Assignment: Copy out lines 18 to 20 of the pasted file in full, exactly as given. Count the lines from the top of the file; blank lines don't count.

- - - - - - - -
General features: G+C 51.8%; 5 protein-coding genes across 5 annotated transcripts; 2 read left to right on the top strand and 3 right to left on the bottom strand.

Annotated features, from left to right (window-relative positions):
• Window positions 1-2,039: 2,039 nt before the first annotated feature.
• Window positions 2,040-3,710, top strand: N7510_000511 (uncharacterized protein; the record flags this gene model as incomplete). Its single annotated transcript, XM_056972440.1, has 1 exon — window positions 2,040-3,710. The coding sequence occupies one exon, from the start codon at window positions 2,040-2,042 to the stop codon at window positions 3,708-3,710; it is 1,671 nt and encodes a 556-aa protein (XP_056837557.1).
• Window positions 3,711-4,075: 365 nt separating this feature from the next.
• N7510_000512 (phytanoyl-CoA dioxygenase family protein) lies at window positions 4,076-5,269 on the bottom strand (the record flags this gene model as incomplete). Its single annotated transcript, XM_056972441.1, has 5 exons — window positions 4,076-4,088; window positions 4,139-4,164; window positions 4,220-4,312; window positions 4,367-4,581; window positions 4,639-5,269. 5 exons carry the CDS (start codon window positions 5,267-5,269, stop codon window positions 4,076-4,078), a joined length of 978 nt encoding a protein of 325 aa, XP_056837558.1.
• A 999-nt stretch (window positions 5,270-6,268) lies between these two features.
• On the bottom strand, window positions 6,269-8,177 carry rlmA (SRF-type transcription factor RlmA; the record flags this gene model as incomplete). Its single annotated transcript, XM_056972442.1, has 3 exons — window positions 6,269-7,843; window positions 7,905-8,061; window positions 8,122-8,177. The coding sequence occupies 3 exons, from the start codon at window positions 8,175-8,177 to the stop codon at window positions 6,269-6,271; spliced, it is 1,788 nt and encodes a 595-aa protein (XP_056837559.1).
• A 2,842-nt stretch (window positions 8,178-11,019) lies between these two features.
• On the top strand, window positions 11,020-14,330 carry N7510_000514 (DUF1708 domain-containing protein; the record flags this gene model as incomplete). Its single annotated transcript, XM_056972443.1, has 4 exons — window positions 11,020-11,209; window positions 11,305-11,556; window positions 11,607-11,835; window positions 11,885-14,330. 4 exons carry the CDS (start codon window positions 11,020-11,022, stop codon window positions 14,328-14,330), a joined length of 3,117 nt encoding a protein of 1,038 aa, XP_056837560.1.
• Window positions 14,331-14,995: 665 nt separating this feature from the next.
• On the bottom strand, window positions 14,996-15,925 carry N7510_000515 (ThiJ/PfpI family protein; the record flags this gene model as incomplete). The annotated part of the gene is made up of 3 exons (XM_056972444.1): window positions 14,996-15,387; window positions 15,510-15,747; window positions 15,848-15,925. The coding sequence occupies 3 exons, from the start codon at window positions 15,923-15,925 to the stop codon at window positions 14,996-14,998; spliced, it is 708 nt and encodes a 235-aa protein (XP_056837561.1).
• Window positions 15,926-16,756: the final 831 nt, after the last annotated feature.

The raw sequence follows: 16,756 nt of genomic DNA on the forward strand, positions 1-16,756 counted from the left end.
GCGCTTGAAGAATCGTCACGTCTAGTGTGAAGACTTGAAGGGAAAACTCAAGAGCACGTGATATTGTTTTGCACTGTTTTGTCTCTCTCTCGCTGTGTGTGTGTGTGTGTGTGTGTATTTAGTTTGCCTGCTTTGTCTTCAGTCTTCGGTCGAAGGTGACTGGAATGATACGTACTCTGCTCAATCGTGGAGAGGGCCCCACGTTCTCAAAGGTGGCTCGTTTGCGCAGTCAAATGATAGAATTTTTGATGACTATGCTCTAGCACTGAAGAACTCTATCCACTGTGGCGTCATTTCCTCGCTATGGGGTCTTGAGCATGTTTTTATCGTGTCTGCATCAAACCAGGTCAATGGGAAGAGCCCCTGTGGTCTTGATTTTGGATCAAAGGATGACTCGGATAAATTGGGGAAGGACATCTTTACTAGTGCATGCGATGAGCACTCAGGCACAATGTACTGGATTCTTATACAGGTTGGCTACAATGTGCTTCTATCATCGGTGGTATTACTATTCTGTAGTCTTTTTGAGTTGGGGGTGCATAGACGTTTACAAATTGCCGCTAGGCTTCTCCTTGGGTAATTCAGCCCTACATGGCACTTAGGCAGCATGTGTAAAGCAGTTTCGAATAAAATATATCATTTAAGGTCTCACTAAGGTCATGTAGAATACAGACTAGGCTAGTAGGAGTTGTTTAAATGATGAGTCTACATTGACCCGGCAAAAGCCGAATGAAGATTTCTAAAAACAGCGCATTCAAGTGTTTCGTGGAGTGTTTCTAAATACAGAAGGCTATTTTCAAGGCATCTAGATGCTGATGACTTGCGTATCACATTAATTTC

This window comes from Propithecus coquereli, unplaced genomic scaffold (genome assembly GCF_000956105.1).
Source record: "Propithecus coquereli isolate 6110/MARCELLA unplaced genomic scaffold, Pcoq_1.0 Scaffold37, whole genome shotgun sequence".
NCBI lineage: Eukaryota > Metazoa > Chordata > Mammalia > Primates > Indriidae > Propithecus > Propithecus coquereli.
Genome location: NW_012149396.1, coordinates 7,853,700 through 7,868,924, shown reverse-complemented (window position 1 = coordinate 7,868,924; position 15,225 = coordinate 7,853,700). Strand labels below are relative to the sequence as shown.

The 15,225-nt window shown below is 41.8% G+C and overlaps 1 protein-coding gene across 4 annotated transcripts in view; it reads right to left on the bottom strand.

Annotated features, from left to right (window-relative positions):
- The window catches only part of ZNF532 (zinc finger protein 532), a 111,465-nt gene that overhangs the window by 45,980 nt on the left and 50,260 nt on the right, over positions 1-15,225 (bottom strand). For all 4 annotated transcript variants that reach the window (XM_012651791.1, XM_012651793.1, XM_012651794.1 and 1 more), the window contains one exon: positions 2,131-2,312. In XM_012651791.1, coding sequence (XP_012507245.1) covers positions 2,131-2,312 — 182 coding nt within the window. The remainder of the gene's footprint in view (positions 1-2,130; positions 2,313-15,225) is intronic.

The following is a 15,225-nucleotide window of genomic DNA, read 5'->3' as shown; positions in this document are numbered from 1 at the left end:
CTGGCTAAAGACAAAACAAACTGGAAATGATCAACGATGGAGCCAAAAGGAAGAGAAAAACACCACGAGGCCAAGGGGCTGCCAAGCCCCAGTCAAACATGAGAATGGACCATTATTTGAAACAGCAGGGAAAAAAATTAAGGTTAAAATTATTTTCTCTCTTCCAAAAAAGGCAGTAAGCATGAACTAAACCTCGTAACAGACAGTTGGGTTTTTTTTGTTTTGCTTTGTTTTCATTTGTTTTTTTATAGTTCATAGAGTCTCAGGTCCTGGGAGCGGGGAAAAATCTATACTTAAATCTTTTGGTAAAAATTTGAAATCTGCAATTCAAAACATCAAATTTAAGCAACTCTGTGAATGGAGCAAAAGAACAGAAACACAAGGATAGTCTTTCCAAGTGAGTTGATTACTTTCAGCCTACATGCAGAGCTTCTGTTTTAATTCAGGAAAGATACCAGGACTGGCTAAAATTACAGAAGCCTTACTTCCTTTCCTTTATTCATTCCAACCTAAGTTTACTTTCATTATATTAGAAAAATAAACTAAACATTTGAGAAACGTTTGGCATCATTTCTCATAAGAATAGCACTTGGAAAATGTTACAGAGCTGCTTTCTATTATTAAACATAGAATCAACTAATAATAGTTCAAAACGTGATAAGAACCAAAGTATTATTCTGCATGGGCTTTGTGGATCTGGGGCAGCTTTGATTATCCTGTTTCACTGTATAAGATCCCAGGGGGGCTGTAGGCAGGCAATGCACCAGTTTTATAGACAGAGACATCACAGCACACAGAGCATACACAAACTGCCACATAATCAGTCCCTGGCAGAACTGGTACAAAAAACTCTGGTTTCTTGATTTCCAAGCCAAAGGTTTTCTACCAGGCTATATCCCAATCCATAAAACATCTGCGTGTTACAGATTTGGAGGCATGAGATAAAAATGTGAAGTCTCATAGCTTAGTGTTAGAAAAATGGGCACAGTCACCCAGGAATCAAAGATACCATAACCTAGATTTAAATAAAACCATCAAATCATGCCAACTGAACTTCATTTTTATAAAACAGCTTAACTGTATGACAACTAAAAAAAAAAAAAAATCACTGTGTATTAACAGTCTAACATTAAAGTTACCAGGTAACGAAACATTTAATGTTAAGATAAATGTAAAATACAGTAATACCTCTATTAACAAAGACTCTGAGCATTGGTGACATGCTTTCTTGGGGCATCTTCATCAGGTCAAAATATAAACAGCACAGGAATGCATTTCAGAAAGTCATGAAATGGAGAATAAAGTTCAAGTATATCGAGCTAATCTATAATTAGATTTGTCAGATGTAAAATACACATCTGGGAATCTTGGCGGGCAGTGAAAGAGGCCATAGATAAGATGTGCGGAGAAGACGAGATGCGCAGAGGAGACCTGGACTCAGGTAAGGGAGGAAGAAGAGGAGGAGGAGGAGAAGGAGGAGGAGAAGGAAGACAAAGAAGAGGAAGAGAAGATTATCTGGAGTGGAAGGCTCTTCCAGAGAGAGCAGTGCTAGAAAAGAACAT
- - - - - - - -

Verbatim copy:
NCBI lineage: Eukaryota > Metazoa > Chordata > Mammalia > Primates > Indriidae > Propithecus > Propithecus coquereli.
Genome location: NW_012149396.1, coordinates 7,853,700 through 7,868,924, shown reverse-complemented (window position 1 = coordinate 7,868,924; position 15,225 = coordinate 7,853,700). Strand labels below are relative to the sequence as shown.

The 15,225-nt window shown below is 41.8% G+C and overlaps 1 protein-coding gene across 4 annotated transcripts in view; it reads right to left on the bottom strand.